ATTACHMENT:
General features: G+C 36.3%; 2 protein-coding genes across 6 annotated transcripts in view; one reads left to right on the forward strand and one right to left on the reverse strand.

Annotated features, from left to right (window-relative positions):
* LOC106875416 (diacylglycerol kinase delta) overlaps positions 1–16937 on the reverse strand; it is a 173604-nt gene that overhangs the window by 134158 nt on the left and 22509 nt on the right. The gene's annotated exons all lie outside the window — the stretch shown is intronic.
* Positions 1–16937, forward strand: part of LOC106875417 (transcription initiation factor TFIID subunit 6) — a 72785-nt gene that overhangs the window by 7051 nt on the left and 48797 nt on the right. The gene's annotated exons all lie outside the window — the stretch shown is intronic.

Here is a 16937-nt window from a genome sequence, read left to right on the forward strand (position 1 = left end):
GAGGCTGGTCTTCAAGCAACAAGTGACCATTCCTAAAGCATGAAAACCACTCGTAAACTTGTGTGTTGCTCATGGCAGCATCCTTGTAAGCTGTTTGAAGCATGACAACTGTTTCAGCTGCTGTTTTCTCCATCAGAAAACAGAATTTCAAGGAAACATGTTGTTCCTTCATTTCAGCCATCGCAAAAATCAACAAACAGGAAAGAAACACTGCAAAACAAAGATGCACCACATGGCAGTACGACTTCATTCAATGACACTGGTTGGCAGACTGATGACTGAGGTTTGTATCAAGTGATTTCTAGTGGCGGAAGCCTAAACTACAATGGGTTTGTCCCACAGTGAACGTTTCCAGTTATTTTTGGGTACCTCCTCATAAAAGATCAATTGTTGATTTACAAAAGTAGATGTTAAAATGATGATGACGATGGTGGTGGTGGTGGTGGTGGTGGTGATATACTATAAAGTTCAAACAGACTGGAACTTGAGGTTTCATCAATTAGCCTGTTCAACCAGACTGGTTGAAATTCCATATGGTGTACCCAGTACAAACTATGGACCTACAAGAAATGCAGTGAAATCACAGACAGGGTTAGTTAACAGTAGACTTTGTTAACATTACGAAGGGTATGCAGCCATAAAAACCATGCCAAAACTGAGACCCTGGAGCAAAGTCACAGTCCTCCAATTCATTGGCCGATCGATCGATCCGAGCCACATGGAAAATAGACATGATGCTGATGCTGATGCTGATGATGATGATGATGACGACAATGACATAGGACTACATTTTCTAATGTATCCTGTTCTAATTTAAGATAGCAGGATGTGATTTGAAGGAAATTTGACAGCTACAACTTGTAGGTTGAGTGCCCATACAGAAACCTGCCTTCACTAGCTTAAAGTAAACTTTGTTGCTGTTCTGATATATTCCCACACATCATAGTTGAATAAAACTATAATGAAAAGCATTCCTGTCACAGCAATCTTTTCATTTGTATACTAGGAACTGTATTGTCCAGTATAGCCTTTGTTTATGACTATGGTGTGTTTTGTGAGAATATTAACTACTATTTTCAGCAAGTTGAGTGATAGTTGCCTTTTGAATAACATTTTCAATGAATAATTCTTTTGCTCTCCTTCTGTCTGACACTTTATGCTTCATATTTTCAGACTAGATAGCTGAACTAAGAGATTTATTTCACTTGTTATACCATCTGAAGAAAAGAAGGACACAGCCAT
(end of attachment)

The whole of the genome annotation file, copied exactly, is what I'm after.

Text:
General features: G+C 36.3%; 2 protein-coding genes across 6 annotated transcripts in view; one reads left to right on the forward strand and one right to left on the reverse strand.

Annotated features, from left to right (window-relative positions):
* LOC106875416 (diacylglycerol kinase delta) overlaps positions 1–16937 on the reverse strand; it is a 173604-nt gene that overhangs the window by 134158 nt on the left and 22509 nt on the right. The gene's annotated exons all lie outside the window — the stretch shown is intronic.
* Positions 1–16937, forward strand: part of LOC106875417 (transcription initiation factor TFIID subunit 6) — a 72785-nt gene that overhangs the window by 7051 nt on the left and 48797 nt on the right. The gene's annotated exons all lie outside the window — the stretch shown is intronic.

Here is a 16937-nt window from a genome sequence, read left to right on the forward strand (position 1 = left end):
GAGGCTGGTCTTCAAGCAACAAGTGACCATTCCTAAAGCATGAAAACCACTCGTAAACTTGTGTGTTGCTCATGGCAGCATCCTTGTAAGCTGTTTGAAGCATGACAACTGTTTCAGCTGCTGTTTTCTCCATCAGAAAACAGAATTTCAAGGAAACATGTTGTTCCTTCATTTCAGCCATCGCAAAAATCAACAAACAGGAAAGAAACACTGCAAAACAAAGATGCACCACATGGCAGTACGACTTCATTCAATGACACTGGTTGGCAGACTGATGACTGAGGTTTGTATCAAGTGATTTCTAGTGGCGGAAGCCTAAACTACAATGGGTTTGTCCCACAGTGAACGTTTCCAGTTATTTTTGGGTACCTCCTCATAAAAGATCAATTGTTGATTTACAAAAGTAGATGTTAAAATGATGATGACGATGGTGGTGGTGGTGGTGGTGGTGGTGATATACTATAAAGTTCAAACAGACTGGAACTTGAGGTTTCATCAATTAGCCTGTTCAACCAGACTGGTTGAAATTCCATATGGTGTACCCAGTACAAACTATGGACCTACAAGAAATGCAGTGAAATCACAGACAGGGTTAGTTAACAGTAGACTTTGTTAACATTACGAAGGGTATGCAGCCATAAAAACCATGCCAAAACTGAGACCCTGGAGCAAAGTCACAGTCCTCCAATTCATTGGCCGATCGATCGATCCGAGCCACATGGAAAATAGACATGATGCTGATGCTGATGCTGATGATGATGATGATGACGACAATGACATAGGACTACATTTTCTAATGTATCCTGTTCTAATTTAAGATAGCAGGATGTGATTTGAAGGAAATTTGACAGCTACAACTTGTAGGTTGAGTGCCCATACAGAAACCTGCCTTCACTAGCTTAAAGTAAACTTTGTTGCTGTTCTGATATATTCCCACACATCATAGTTGAATAAAACTATAATGAAAAGCATTCCTGTCACAGCAATCTTTTCATTTGTATACTAGGAACTGTATTGTCCAGTATAGCCTTTGTTTATGACTATGGTGTGTTTTGTGAGAATATTAACTACTATTTTCAGCAAGTTGAGTGATAGTTGCCTTTTGAATAACATTTTCAATGAATAATTCTTTTGCTCTCCTTCTGTCTGACACTTTATGCTTCATATTTTCAGACTAGATAGCTGAACTAAGAGATTTATTTCACTTGTTATACCATCTGAAGAAAAGAAGGACACAGCCAT